Review by Choice Review
Cascardi (Univ. of California, Berkeley) brings together essays by a distinguished group of North American and British scholars, including B.W. Ife, Frederick de Armas, Alexander Welsh, Mary Malcolm Gaylord, Melveena McKendrick, Adrienne Martin, Anne Cruz, and Diana de Arenas Wilson. Looking at aspects of Cervantes's texts and their literary, social, and historical contexts, the contributors cover a range of topics, among them Cervantes's desire for a return to the lofty goals of the Italian Renaissance, his rearticulation of preexisting genres, his fictions beyond Don Quixote, his theatrical works, gender, the juxtaposition of humor and violence in his writings, the New World, and his influence on the development of the novel. A key benefit for the reader is that the concepts treated in each essay spill over into territories marked by others. Clearly intrigued by Cervantes, all the essayists display their own imaginative and critical gifts as they laud Cervantes's achievements. One can learn much about Cervantes, his works, sociohistorical background, and the critical tradition in this exceedingly rich tome. Individual readers will choose their favorite topics and expository styles, but each of the essays makes a worthy contribution to the collection. ^BSumming Up: Highly recommended. Academic collections supporting work at the upper-division undergraduate level and above. E. H. Friedman Vanderbilt University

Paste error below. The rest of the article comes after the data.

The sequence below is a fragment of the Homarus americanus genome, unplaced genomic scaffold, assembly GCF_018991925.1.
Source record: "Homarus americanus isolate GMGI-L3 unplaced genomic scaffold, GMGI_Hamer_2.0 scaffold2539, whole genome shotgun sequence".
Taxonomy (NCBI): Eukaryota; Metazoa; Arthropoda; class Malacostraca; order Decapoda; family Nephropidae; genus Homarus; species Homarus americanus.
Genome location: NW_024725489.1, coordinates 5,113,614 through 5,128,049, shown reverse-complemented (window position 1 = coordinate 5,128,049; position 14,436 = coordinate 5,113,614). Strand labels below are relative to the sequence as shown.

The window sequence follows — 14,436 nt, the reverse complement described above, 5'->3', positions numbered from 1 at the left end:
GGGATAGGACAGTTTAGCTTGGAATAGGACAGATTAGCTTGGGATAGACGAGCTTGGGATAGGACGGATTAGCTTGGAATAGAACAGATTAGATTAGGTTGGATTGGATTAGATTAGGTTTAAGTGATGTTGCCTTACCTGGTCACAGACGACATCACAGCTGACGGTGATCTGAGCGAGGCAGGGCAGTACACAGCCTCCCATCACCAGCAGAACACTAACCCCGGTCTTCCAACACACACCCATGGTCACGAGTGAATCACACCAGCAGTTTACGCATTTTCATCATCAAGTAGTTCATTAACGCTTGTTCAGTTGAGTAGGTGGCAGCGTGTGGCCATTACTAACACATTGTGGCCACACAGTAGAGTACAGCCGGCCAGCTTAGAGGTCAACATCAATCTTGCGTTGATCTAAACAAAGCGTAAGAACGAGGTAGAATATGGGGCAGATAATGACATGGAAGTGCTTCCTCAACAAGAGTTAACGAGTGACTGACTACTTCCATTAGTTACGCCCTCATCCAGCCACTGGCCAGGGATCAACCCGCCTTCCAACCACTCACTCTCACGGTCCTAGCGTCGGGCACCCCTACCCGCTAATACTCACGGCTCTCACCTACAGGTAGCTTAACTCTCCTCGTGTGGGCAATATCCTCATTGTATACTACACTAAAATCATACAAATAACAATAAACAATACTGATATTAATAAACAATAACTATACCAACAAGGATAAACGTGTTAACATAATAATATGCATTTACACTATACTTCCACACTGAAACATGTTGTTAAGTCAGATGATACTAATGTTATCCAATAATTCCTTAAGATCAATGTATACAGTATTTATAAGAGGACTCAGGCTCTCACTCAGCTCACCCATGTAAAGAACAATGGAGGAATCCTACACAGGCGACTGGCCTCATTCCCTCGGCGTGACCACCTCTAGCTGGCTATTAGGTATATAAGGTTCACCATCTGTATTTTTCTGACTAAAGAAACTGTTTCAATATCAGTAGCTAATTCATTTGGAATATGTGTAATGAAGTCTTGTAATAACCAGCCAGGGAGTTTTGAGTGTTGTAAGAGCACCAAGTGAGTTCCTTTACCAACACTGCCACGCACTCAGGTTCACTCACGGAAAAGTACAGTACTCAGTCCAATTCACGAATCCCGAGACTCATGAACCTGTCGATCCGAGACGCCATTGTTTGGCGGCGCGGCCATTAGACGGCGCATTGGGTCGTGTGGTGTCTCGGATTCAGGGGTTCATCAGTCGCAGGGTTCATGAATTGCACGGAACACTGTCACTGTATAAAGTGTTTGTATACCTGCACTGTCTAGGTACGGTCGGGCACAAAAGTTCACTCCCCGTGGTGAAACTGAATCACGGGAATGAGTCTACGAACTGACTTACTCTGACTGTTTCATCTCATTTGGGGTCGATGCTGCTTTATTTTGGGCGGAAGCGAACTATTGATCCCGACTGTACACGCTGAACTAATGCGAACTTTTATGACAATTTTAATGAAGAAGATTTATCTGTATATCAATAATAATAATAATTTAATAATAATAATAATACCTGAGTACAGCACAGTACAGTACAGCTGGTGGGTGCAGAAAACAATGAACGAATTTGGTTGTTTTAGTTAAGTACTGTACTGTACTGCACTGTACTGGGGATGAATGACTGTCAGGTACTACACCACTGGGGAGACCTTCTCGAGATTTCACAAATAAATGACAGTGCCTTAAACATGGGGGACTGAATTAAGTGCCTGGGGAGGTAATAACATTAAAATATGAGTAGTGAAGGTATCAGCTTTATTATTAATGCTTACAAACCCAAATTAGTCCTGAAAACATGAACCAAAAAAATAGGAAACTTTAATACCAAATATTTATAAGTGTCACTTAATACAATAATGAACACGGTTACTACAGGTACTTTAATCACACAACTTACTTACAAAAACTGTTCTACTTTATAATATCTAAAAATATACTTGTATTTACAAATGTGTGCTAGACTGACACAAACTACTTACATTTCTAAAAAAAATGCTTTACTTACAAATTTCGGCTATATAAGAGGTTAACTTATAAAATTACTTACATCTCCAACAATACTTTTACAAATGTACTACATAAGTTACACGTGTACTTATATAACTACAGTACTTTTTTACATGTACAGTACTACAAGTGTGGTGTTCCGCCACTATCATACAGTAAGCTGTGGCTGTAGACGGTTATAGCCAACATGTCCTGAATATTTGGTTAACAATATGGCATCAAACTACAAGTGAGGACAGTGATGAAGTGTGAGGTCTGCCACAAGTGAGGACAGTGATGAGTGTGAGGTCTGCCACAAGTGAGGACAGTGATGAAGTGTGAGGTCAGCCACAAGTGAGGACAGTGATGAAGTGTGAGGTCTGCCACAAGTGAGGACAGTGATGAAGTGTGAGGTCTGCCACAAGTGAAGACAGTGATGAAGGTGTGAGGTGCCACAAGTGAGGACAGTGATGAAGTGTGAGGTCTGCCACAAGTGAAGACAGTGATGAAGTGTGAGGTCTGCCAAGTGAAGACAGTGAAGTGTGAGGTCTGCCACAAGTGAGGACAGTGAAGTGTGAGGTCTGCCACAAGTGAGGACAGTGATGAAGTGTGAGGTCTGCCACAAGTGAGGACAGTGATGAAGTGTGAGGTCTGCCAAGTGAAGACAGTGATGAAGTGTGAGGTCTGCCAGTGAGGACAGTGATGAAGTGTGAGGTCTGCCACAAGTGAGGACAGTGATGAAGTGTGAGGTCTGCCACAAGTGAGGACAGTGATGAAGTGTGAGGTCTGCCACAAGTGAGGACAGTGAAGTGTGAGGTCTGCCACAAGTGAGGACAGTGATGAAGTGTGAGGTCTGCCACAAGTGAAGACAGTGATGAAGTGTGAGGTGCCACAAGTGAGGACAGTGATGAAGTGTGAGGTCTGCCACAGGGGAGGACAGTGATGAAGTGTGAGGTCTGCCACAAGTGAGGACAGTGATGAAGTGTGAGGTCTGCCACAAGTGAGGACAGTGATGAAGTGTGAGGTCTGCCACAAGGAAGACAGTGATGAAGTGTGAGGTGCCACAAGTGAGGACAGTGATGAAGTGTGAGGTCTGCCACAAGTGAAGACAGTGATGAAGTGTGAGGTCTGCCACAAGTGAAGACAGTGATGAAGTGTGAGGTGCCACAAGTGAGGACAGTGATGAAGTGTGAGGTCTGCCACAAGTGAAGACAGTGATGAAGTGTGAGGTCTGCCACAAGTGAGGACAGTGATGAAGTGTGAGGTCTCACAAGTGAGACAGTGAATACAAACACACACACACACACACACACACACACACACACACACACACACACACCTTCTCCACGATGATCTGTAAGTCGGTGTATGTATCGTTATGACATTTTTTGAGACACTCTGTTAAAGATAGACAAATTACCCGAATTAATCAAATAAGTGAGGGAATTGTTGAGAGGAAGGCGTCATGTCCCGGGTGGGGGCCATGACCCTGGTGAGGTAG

Copyright American Library Association, used with permission.